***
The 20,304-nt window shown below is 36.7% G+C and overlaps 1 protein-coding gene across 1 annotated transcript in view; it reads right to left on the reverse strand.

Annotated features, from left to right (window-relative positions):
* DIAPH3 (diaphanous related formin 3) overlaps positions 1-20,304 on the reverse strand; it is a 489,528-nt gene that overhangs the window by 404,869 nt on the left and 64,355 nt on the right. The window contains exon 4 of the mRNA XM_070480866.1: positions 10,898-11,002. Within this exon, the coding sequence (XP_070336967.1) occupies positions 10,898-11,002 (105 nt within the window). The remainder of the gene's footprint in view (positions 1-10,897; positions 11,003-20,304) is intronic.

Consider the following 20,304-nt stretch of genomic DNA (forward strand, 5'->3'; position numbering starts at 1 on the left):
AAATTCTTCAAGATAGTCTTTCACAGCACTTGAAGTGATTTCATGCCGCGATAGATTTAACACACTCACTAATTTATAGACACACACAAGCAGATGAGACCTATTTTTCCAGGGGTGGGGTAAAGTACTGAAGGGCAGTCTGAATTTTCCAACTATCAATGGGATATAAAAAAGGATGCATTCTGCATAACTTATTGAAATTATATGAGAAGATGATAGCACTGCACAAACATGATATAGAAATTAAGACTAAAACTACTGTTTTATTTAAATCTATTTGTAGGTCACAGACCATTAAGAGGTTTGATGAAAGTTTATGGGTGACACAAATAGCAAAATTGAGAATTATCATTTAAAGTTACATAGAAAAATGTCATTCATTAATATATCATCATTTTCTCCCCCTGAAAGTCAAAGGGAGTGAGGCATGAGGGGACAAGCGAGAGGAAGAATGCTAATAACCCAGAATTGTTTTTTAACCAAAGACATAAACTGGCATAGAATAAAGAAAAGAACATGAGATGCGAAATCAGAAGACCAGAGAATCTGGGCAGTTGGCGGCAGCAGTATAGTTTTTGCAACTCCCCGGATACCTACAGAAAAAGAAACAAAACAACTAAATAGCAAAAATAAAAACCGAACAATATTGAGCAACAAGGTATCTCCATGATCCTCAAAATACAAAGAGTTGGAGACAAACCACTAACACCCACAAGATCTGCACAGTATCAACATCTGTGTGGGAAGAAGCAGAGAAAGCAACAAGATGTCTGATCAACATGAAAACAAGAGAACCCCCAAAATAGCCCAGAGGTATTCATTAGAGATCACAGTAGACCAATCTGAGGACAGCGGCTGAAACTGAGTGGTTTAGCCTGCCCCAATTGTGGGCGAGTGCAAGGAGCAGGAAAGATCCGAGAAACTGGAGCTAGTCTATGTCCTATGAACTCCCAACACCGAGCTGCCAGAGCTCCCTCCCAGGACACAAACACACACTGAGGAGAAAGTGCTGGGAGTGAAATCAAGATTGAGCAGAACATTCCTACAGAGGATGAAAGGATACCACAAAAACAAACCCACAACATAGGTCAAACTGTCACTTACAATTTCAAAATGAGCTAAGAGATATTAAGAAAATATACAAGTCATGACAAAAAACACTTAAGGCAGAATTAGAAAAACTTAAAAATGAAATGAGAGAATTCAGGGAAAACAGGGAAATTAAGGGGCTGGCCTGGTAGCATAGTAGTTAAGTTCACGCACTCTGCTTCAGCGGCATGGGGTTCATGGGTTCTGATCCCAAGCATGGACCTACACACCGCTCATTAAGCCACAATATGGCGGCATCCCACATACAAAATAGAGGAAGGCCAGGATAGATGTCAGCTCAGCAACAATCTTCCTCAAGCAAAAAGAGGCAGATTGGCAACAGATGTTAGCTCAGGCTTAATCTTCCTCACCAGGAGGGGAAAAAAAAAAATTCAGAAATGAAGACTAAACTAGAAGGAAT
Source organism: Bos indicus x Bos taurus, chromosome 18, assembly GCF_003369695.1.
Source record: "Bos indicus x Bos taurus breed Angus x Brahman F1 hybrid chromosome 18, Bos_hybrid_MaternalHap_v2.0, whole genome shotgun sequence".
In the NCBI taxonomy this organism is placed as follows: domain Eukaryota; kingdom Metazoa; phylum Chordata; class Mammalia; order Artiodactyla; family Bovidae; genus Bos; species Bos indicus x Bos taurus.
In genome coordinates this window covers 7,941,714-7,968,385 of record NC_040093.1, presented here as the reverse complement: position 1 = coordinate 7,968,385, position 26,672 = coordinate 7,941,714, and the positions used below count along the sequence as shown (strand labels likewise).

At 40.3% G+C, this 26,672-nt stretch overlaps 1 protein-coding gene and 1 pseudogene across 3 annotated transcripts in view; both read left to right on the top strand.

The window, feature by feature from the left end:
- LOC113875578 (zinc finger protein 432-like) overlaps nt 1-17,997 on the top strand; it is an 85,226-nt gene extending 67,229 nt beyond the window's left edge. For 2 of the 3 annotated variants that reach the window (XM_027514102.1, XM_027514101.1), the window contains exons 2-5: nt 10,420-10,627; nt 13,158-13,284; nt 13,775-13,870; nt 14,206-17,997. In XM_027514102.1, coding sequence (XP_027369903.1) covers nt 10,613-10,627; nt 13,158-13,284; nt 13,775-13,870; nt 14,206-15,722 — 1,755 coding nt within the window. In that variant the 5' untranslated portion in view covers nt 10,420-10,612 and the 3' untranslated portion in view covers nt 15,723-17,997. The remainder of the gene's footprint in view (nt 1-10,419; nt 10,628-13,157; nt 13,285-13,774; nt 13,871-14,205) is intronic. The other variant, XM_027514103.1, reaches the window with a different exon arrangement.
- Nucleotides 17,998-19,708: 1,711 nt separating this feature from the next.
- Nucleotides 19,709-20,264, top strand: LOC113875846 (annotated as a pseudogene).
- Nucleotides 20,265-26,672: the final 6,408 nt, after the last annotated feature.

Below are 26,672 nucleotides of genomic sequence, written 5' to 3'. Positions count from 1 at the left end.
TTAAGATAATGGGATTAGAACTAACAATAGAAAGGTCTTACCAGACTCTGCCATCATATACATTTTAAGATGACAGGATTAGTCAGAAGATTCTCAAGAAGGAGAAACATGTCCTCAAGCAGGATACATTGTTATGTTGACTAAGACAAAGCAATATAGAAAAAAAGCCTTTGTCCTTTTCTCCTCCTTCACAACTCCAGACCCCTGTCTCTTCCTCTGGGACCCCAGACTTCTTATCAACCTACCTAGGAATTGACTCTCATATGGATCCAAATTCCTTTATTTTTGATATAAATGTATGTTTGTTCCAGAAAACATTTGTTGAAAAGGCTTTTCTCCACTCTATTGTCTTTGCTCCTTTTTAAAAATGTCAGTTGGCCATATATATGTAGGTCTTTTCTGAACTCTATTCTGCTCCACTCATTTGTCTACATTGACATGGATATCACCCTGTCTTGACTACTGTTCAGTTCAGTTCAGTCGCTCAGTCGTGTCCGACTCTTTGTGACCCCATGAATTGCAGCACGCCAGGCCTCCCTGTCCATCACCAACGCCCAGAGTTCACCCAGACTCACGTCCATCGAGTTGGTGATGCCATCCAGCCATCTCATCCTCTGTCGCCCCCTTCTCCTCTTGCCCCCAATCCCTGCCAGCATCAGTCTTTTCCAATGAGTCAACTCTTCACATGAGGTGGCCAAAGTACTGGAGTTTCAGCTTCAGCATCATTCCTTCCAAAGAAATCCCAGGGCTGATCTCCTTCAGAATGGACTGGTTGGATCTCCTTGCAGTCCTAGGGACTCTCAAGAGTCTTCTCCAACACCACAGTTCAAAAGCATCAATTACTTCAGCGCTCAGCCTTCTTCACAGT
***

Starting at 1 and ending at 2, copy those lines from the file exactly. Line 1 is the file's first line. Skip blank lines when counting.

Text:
The 20,304-nt window shown below is 36.7% G+C and overlaps 1 protein-coding gene across 1 annotated transcript in view; it reads right to left on the reverse strand.

Annotated features, from left to right (window-relative positions):